When playing “contract engineer”, you sometimes have to jump in and work with a less than ideal codebase. This was the case on a recent project I helped out on; the codebase is an install of ExpressionEngine 2 (EE2), a publishing system (CMS) developed by the fine people at EllisLab, favored by web designers all over the place. While I personally find it too limiting for my tastes (I suspect this is due to my doing less design based work these days), I can understand why people choose to work with it – highly sensible defaults with a pleasing overall control panel design that you can sell to customers. We can all agree that not reinventing the wheel is a good thing.
That said, I would be lying if I didn’t note that there are a few things about EE2 that bug me. I’ll write about them each in-depth in their own articles; the focus of this one is on the somewhat limiting URL structure that EE2 enforces on you, as well as how to get around this and obtain a much higher degree of flexibility while still re-using your same EE2 essentials (templates, session handling, etc).
The Scenario to Fix
The way that EE2 handles URL routing is pretty simple, and works for a large majority of use cases. The short and sweet of it is this:
That url will render a template named “template” that resides inside “template_group”, taking care of appropriate contextual data and such. Let’s imagine, though, that for SEO-related purposes you want a little more dynamism in that url – the “template_group” should act as more of a controller, where it can be re-used based on a given data set. What to do about this…
Wait! EE2 is CodeIgniter!
That said, if you’re new to web development and reading this, please go learn to use a real framework. Learning PHP (and associated frameworks) first will only set you up for hardships later.
Now, since we have a framework, we have to ask ourselves… why doesn’t EE2’s setup look like a CodeIgniter setup? Well, EE2 swaps some functionality into the CI build it runs on, so things are a bit different. This is done (presumably) to maintain some level of backwards compatibility with older ExpressionEngine installations.
Exposing the Underlying Components
The first thing we need to address is the fact that the CodeIgniter router functions are being overridden. If you open up the main index.php file used by EE2 and go to line 94-ish, you’ll find something like the following:
You’re gonna want to just comment those lines out. What’s basically going on there is that this is saying “hey, let’s just have every request go through this controller and function”, but we really don’t want this. By commenting these out, the full routing capabilities of CodeIgniter return to us.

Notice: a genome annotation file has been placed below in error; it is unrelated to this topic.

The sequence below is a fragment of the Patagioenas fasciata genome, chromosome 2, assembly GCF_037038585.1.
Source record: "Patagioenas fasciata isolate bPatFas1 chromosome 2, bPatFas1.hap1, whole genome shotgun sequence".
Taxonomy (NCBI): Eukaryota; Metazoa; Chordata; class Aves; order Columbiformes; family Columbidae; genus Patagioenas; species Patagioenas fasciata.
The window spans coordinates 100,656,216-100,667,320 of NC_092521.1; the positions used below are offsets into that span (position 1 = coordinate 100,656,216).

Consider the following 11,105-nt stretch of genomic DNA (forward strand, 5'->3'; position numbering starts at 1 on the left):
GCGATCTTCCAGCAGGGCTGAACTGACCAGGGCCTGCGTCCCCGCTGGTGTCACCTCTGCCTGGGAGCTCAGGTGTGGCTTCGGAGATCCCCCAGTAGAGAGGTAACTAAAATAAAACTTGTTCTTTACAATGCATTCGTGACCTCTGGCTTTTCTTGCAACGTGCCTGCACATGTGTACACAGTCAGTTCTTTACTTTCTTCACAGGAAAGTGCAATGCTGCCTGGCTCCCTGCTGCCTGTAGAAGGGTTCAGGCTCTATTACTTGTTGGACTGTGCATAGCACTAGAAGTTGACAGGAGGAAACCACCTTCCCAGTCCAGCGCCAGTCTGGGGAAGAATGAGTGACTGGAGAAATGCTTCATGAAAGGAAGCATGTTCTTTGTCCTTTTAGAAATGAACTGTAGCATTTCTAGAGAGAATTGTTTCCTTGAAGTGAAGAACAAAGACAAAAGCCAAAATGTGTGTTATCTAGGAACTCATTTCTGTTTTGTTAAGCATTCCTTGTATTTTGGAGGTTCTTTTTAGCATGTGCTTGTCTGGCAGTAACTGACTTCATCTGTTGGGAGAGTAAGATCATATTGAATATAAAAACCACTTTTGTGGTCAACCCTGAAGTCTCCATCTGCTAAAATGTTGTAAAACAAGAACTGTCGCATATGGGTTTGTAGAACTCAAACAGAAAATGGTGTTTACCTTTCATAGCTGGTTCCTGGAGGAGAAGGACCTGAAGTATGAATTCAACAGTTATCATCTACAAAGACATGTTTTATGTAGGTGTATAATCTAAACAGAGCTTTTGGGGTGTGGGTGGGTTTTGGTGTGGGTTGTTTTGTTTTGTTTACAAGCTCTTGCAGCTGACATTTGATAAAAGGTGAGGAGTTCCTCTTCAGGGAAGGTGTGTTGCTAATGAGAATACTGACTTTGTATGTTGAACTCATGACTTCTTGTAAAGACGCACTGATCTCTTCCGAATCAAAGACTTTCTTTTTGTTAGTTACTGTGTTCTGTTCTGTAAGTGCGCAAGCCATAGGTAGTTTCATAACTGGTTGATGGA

One thing to note here is that if our desired route isn’t found, ExpressionEngine will still continue to work absolutely fine. This is due to a line in the config/routes.php file:
The default controller, if no route is found matching the one we’ve specified, is the EE controller, so nothing will break.
Controllers and Re-using Assets
So now that we’ve got a sane controller-based setup rolling, there’s one more problem to tackle: layouts and/or views. Presumably all your view code is built to use the EE2 templating engine; it’d be insane to have to keep a separate set of view files around that are non-EE2 compatible, so let’s see if we can’t re-use this stuff.
A basic controller example is below:
Now, viewing “/example/12345″ in your browser should bring up a page that simply prints “12345”. The noteworthy pieces of this happen inside the construct method; there’s a few pieces that we need to establish in there so we have a reference to the EE2 components.
Now, to use our template structures once more, we need to add in a little magic…
This render method should be added to the controller example above; it accepts three parameters – a template group, a template name, and an optional multi-dimensional array to use as a context for template rendering (i.e, your own tags). If the last argument confuses you, it’s probably best to read the EE2 third_party documentation on parsing variables, as it’s actually just using that API. There’s really less black magic here than it looks like.
With that done, our final controller looks something like this…
Awesome! Now what?
Please go use a more reasonable programming language that enforces better practices. While you’re at it, check out one of the best web frameworks around, conveniently written in said reasonable programming language.
Of course, if you’re stuck using PHP, then make the most of it I suppose. If this article was useful to you, I’d love to hear so!